Cake batter bakes from the outside toward the center. When the oven temperature is too high and/or the cake pan is conducting heat to intensely, the batter in contact with the metal heats and sets too fast. That batter actually has not has a chance to rise to its full potential. Meanwhile the batter in the center of the pan continues to rise to its full potential. But since the edges were set too soon the cake bakes low on the outside edge and high in the center, giving it a dome shape. If the heat is extreme the cake will crack in the center because the edge has set way too soon and the center ends up erupting like a volcano.

    So if you lower the heat on the outside of the pan, it keeps batter in contact with the metal cool long enough to rise and set with the batter in the center of the pan.

    The other thing you’ll find is when the cake bakes up level the cake is usually more moist and does not have a hard thick dry crust. If you notice on my orange chiffon cake there is no brown crust on the sides. Is comes out of the pan that way. That is due in part to the formula, but it’s also due in part to a lower baking temperature and a natural light metal pan. The crumb of the cake is very tender and moist. And even though the top of the cake is brown in color, that crust is very very soft. I actually just peel the crust right off; it’s so soft it comes right off. I don’t have to use simple syrups on my cakes. If I use them it’s to introduce a flavor, not to add moisture.
     
    Norcalbaker59, Jul 1, 2019
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  6. MacShop

    DenLach Member

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    I also bake at a lower temp but also adjust the bake time accordingly. I generally add about 10 min more (give or take depending on pan size )to the baking time. I agree with Norcalbaker59, cakes just seem to come out much better, never dry or bumpy or what ever, just moist and evenly cooked throughout the entire cake with no uncooked, raw or burnt batter remaining within the cake. Only time I use 350 is when making cupcakes. 15 - 16 min at 350 is the norm for me for cupcakes. only have a few deep pan molds (like the car mold 3D cruiser pan from Wilton - use those for when making monster truck cakes) that I bake at 320 for about 70min (using a roasting pan for the water bath ) to bake it evenly and fully, but those are the few exceptions.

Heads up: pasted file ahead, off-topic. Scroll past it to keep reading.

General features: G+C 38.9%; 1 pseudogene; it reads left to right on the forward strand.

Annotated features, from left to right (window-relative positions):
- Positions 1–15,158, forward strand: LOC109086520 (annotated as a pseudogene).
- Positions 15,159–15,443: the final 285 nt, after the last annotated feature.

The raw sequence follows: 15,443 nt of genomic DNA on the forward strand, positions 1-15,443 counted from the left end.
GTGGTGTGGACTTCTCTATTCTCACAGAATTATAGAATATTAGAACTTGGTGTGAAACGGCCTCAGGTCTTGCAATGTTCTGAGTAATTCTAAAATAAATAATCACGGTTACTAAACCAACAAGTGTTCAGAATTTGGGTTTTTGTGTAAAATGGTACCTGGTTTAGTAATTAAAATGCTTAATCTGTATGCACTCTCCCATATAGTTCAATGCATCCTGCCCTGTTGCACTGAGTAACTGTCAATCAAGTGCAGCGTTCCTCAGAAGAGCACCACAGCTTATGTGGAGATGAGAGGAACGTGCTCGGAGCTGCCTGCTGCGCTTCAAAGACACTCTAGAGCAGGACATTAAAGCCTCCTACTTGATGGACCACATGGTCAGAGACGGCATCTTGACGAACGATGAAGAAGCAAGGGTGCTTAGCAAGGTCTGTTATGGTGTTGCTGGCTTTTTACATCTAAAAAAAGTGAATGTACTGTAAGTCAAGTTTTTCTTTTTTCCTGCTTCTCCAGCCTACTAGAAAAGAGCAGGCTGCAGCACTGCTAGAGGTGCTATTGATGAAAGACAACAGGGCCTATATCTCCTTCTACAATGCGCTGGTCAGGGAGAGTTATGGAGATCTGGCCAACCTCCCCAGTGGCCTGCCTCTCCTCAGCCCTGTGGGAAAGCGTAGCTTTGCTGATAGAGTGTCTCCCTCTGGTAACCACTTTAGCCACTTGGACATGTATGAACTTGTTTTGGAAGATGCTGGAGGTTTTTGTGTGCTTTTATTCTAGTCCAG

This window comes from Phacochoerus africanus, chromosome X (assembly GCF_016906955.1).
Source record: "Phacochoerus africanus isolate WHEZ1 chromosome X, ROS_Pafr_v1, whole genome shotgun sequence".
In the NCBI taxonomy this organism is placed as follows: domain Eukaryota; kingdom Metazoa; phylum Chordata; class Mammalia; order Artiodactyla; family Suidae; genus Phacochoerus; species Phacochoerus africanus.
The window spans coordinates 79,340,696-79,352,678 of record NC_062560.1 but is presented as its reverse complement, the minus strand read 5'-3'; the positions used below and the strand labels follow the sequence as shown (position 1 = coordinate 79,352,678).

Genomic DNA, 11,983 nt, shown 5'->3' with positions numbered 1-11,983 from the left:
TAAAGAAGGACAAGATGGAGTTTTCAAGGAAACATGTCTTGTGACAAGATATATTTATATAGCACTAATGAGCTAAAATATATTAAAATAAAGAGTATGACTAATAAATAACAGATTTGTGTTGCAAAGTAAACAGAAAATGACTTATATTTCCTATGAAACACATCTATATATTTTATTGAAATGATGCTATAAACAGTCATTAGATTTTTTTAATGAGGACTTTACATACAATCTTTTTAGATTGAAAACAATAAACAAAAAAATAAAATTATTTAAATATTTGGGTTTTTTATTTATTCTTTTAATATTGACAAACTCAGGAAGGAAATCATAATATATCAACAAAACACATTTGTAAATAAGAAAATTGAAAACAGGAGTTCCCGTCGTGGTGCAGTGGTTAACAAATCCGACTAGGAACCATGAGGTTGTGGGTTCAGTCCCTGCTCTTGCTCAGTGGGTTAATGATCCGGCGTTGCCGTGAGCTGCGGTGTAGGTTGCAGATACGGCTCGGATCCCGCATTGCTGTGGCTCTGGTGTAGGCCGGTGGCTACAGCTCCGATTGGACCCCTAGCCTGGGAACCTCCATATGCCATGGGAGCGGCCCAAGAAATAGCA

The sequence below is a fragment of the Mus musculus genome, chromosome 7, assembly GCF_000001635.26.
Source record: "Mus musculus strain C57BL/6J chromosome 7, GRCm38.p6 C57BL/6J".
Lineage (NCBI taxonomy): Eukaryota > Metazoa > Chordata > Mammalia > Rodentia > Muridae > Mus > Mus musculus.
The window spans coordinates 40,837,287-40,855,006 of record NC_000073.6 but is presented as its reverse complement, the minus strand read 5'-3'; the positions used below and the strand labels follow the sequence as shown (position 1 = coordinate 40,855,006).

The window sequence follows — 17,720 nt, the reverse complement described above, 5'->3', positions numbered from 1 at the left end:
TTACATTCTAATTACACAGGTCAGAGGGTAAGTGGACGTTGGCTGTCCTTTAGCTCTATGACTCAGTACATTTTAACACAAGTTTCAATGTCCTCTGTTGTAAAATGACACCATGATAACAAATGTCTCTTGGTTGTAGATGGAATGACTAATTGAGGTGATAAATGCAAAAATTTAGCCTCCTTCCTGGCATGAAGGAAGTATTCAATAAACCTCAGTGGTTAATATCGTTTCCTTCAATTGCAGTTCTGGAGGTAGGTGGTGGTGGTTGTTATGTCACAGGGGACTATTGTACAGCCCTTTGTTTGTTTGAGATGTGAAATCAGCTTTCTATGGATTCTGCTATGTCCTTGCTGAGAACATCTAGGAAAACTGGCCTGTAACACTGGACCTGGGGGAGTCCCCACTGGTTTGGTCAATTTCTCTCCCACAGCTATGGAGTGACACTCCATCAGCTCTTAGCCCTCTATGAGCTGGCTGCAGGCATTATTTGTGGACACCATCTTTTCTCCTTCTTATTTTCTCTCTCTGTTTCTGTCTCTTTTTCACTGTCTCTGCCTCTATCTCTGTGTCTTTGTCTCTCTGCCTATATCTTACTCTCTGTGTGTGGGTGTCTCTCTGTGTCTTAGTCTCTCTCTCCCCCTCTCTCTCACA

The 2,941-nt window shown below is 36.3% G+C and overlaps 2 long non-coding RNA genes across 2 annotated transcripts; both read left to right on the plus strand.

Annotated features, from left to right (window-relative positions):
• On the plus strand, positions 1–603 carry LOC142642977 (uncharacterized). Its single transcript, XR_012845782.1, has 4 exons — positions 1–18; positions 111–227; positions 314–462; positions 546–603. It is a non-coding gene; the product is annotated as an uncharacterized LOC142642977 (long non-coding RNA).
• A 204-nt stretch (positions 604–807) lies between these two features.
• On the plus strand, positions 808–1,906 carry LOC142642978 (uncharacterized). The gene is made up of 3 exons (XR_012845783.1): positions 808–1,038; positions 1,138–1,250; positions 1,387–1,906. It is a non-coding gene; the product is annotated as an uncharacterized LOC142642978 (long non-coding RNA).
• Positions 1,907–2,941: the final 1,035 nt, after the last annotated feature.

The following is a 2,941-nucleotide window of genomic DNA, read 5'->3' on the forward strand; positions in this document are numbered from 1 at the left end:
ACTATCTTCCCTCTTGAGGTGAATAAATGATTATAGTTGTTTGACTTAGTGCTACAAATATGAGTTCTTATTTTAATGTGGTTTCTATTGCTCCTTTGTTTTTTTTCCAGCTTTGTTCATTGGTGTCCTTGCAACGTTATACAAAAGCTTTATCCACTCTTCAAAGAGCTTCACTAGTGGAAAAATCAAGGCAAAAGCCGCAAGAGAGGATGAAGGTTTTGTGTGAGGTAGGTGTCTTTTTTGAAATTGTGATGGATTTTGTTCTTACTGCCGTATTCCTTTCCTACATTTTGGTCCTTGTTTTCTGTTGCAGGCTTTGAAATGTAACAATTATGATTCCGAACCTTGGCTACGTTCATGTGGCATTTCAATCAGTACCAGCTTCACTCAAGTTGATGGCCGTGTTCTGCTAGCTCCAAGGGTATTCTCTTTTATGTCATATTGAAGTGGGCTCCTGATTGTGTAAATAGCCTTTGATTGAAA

DenLach, Jul 1, 2019
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  7. MacShop

    MacShop Member

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    I am so very grateful for your insights and suggestions. You have taken so much time to help me, and your information will change the way we do things, and make us a better bakery. Thank you soooooo much!!
     
    MacShop, Jul 3, 2019
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  8. MacShop

    Norcalbaker59 Well-Known Member

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    You’re welcome. Level and tossing the tops of your cakes is a real loss in both in ingredients costs as well as labor time. So the effort to get your cakes to bake level cake will definitely be worth it.
     
    Norcalbaker59, Jul 3, 2019